Changes to the cycle routing engine are perhaps beyond the scope of a summer intern, unless you are starting from a more advanced base of knowledge. A major challenge is how to know if the suggested cycle route is good – and whether changes to input data or configuration parameters produce a better route or not. Ideas and developments of the testing regime could make a significant difference to route quality.
5. Elevation data
The routing engine takes into account the cost of hill climbing and that depends on accurate elevation data. There’s scope for adding to our library of data provided by countries such as Australia and Finland.
Maintaining an up-to-date way of translating text into a location has proven quite a distraction over the years. We’d really like to get on top of this issue and resolve it once and for all. It’s quite a well-defined isolated project, primarily involving sysadmin and code integration work.
7. Work on our mobile apps
If you have skills in Java for Android or Objective-C/Swift, we would also be willing to consider work on these also. The apps have been created by colleagues rather than the two of us who will be running the internship; accordingly we can’t provide training on the actual programming languages, but things like code structure and UI would be possible to be covered. A new design has been created and is almost ready to be implemented.
8. Bikedata site
We’ve been working to get lots of public data on our new Bikedata site. There are many ideas for development here – new layers, new features, graphing, visualisations, API improvements, etc.About the internship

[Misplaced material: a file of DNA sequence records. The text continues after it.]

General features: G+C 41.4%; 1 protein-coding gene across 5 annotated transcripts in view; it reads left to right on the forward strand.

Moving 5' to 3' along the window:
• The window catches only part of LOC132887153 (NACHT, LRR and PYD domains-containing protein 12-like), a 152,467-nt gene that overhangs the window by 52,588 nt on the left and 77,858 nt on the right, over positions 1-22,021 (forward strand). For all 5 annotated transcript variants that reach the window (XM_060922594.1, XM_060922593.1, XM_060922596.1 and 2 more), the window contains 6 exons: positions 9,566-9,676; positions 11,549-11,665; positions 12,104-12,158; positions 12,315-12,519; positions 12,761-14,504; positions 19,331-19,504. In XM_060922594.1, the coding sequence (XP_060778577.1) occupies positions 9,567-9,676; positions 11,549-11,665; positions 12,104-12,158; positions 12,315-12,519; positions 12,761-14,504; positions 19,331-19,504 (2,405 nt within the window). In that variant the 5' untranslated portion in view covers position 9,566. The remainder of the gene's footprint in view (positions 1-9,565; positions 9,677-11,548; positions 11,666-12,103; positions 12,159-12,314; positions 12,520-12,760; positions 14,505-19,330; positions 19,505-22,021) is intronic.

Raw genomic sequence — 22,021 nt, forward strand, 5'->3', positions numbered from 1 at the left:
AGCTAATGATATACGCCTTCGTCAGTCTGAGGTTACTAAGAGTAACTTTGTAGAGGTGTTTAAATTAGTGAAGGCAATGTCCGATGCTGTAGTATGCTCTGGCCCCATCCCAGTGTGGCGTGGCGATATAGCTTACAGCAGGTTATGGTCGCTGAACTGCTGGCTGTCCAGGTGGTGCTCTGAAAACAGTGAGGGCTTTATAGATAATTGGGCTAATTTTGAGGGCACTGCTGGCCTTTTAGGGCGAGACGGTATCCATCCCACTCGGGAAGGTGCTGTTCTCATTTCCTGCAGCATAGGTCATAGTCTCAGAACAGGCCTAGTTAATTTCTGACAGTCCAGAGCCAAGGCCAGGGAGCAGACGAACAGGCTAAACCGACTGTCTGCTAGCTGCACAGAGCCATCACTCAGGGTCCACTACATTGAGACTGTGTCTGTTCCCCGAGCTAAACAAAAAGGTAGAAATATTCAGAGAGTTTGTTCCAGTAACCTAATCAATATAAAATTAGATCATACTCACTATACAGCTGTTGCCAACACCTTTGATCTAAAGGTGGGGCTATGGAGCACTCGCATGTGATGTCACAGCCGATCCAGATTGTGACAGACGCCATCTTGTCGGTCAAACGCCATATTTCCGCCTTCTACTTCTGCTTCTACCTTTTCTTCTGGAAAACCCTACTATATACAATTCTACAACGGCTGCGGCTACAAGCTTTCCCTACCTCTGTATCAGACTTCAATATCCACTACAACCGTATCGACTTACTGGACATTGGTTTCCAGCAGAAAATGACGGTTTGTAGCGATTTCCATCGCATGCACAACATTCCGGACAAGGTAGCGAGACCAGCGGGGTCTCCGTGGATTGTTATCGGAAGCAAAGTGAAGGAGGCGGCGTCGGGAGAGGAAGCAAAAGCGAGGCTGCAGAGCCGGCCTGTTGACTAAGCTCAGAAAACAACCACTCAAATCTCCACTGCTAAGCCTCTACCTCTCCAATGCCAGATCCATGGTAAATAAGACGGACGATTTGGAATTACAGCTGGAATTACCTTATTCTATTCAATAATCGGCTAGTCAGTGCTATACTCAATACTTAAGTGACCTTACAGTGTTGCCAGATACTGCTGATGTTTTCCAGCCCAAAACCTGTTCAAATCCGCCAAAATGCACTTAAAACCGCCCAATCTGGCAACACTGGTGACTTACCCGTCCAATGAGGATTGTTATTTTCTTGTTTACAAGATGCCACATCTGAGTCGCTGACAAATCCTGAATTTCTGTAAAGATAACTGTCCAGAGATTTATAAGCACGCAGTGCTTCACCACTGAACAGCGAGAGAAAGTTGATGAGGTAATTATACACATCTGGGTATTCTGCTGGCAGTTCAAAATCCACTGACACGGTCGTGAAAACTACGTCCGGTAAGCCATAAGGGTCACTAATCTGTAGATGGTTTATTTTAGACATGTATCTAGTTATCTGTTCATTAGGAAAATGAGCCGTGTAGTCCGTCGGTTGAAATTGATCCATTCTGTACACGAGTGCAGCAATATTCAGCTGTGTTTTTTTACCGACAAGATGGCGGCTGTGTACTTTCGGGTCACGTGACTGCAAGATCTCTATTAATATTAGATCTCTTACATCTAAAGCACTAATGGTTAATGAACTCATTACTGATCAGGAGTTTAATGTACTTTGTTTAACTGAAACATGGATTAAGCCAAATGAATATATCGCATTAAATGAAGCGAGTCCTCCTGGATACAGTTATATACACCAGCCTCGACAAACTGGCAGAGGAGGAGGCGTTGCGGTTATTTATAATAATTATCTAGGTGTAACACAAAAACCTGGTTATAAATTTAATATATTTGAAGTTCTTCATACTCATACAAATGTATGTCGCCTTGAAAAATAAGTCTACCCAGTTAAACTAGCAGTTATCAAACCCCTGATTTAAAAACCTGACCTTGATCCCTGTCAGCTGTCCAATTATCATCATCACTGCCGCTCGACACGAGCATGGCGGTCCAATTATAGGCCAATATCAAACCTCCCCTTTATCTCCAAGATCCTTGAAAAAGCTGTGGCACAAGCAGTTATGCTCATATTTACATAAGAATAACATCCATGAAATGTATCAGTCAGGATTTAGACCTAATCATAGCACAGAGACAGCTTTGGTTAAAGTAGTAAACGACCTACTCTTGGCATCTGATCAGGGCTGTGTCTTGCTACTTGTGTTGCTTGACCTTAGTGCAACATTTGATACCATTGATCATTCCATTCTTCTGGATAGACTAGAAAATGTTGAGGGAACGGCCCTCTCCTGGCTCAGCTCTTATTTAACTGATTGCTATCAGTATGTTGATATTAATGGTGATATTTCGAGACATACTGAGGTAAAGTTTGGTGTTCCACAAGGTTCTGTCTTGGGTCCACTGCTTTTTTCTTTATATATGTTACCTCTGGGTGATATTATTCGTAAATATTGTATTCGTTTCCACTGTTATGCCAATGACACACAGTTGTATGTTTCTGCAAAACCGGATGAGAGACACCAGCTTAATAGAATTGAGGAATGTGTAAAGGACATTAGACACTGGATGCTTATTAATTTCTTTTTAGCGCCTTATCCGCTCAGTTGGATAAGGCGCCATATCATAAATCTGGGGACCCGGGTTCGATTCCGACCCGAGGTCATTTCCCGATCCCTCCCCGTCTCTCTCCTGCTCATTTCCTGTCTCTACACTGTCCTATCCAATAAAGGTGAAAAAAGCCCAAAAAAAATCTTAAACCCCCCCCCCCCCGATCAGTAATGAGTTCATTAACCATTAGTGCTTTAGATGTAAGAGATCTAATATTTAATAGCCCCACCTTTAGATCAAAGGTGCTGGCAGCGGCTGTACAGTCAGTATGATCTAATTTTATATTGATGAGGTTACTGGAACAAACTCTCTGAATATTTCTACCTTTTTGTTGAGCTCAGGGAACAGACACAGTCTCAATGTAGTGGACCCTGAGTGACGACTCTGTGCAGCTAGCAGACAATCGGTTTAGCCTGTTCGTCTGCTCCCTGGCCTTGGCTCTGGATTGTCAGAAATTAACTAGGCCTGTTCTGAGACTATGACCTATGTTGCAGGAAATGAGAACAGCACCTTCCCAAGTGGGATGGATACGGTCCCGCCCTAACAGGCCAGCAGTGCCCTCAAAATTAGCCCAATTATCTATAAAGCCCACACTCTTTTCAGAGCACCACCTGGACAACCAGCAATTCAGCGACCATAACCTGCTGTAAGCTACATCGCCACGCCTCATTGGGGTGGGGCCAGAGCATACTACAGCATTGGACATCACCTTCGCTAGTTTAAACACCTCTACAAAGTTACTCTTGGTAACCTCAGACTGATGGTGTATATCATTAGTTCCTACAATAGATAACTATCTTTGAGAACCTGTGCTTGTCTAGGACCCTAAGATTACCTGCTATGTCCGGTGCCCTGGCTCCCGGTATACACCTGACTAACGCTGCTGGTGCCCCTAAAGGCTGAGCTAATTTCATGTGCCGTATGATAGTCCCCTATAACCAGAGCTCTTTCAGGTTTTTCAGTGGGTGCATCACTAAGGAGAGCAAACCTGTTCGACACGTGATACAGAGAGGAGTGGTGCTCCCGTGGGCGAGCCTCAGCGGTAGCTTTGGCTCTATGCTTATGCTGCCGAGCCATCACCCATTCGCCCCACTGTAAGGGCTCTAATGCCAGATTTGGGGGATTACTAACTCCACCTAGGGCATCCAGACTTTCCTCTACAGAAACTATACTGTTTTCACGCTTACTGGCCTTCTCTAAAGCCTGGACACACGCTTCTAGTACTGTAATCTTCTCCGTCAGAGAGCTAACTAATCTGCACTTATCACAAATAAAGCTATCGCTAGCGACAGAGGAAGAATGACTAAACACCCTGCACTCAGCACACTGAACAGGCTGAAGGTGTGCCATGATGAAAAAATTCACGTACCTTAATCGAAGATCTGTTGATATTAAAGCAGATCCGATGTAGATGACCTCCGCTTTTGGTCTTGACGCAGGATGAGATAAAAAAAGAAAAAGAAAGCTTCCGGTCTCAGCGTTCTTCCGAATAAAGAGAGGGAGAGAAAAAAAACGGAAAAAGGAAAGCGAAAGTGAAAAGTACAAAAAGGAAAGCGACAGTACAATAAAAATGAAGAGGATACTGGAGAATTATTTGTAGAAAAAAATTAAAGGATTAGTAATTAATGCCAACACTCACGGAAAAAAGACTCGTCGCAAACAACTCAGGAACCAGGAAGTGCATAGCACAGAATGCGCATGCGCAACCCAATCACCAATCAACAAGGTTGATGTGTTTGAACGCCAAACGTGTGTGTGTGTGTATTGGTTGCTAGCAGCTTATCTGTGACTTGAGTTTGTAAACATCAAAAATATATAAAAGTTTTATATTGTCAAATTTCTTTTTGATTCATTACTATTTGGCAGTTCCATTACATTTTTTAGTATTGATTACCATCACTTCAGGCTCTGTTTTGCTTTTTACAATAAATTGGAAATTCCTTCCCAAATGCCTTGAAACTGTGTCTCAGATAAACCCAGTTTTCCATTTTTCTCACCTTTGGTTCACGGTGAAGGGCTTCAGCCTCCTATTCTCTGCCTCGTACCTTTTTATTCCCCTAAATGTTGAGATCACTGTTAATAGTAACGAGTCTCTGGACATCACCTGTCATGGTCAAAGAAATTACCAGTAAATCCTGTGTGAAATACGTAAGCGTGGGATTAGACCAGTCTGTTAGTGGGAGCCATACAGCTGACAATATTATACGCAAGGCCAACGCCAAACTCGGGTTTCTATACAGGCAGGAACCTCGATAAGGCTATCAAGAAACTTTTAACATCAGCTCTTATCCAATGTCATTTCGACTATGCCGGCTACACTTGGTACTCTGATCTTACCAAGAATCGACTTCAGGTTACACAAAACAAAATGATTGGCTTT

This is an opportunity to get involved with a live and dynamic project that faces continual resource challenges. The successful candidate will have a choice of which projects to work on based on their own preferences and ideas. We’ll provide supervision and work together to define goals and help solve problems.
As an intern, you will be a proper part of the CycleStreets team, as a fully-paid employee over the summer period, with daily training and co-working.
The intern will be hired as an proper salaried employee. Our intern(s) will earn £400 per week, are regarded as part of the team from day one, and the internships last for 10 weeks. We will also come to a flexible arrangement regarding working locations and/or expenses for public area working to ensure that the successful employee is never out-of-pocket.
The paid internship will be based in Cambridge (UK). This is because we feel it is important that there is daily contact as this is aimed to be a two-way process providing lots of training.
As our two current employees work mainly from home, we’ll expect the intern to find their own workspace as we cannot provide an office environment. We’ll meet with you to discuss and plan your work schedule and ideas at internet cafés or meeting rooms in Cambridge, as well as online.
We are not expecting someone with many years of development experience, as such a person would be in a stable job, and the salary level is not intended to reflect this. What is more important to us is someone with the right mindset, a fast learner, who can work at a good rate. Being an internship, this will be a two-way arrangement, with us helping give the student knowledge of working in a large codebase and the challenges this brings – though we do want someone who is a self-starter.How to apply
To apply, all we need is your CV and a covering letter, sent via e-mail by the end of Sunday 29th April 2018. Your covering letter should explain your interests, and include some thoughts on our site (such as a critical analysis, max 1 page), and point us to any code you have written (public code on Github is always a good sign). Feel free to contact us if you have any questions.
We will contact all applicants by the end of Monday 30th April.
Interviews will take place on either 1st/2nd May, according to your availability.
It has been a few years since I last posted what I have been up to as far as my Humanitarian OpenStreetMap Team (HOT) membership involvement as well as my personal contributions to OpenStreetMap (OSM). This time I thought it would be easiest to just do a brief overview by category:The Homefront: Forest (and other) Mapping in Colorado